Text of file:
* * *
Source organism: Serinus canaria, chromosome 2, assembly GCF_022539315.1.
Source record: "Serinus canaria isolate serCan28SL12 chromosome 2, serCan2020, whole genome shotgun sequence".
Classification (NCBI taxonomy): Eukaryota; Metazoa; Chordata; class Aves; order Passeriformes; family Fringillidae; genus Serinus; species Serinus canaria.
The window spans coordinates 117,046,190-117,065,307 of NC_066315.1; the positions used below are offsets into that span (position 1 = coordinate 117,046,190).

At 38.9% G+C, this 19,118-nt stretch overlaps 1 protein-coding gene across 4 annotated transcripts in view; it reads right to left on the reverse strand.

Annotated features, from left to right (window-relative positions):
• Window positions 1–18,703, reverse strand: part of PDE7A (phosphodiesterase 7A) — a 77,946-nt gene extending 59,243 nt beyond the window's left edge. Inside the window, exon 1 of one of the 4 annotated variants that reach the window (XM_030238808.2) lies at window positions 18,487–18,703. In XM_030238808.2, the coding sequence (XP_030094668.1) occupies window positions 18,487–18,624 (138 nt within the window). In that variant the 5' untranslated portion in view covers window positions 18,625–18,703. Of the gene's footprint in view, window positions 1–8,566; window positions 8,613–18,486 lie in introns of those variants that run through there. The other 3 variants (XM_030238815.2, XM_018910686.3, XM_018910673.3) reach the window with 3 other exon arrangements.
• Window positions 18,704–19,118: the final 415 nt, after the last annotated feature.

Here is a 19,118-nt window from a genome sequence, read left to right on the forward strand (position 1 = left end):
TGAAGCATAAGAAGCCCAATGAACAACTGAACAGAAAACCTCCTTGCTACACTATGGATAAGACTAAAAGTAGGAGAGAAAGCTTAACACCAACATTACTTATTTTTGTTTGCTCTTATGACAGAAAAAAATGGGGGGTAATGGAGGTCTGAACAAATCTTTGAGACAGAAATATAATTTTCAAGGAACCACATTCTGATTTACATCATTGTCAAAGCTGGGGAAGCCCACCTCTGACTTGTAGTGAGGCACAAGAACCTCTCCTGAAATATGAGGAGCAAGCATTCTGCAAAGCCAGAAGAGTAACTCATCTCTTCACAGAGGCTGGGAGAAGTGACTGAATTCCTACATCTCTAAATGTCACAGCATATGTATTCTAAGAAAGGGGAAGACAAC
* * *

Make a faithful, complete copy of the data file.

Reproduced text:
Source organism: Serinus canaria, chromosome 2, assembly GCF_022539315.1.
Source record: "Serinus canaria isolate serCan28SL12 chromosome 2, serCan2020, whole genome shotgun sequence".
Classification (NCBI taxonomy): Eukaryota; Metazoa; Chordata; class Aves; order Passeriformes; family Fringillidae; genus Serinus; species Serinus canaria.
The window spans coordinates 117,046,190-117,065,307 of NC_066315.1; the positions used below are offsets into that span (position 1 = coordinate 117,046,190).

At 38.9% G+C, this 19,118-nt stretch overlaps 1 protein-coding gene across 4 annotated transcripts in view; it reads right to left on the reverse strand.

Annotated features, from left to right (window-relative positions):
• Window positions 1–18,703, reverse strand: part of PDE7A (phosphodiesterase 7A) — a 77,946-nt gene extending 59,243 nt beyond the window's left edge. Inside the window, exon 1 of one of the 4 annotated variants that reach the window (XM_030238808.2) lies at window positions 18,487–18,703. In XM_030238808.2, the coding sequence (XP_030094668.1) occupies window positions 18,487–18,624 (138 nt within the window). In that variant the 5' untranslated portion in view covers window positions 18,625–18,703. Of the gene's footprint in view, window positions 1–8,566; window positions 8,613–18,486 lie in introns of those variants that run through there. The other 3 variants (XM_030238815.2, XM_018910686.3, XM_018910673.3) reach the window with 3 other exon arrangements.
• Window positions 18,704–19,118: the final 415 nt, after the last annotated feature.

Here is a 19,118-nt window from a genome sequence, read left to right on the forward strand (position 1 = left end):
TGAAGCATAAGAAGCCCAATGAACAACTGAACAGAAAACCTCCTTGCTACACTATGGATAAGACTAAAAGTAGGAGAGAAAGCTTAACACCAACATTACTTATTTTTGTTTGCTCTTATGACAGAAAAAAATGGGGGGTAATGGAGGTCTGAACAAATCTTTGAGACAGAAATATAATTTTCAAGGAACCACATTCTGATTTACATCATTGTCAAAGCTGGGGAAGCCCACCTCTGACTTGTAGTGAGGCACAAGAACCTCTCCTGAAATATGAGGAGCAAGCATTCTGCAAAGCCAGAAGAGTAACTCATCTCTTCACAGAGGCTGGGAGAAGTGACTGAATTCCTACATCTCTAAATGTCACAGCATATGTATTCTAAGAAAGGGGAAGACAAC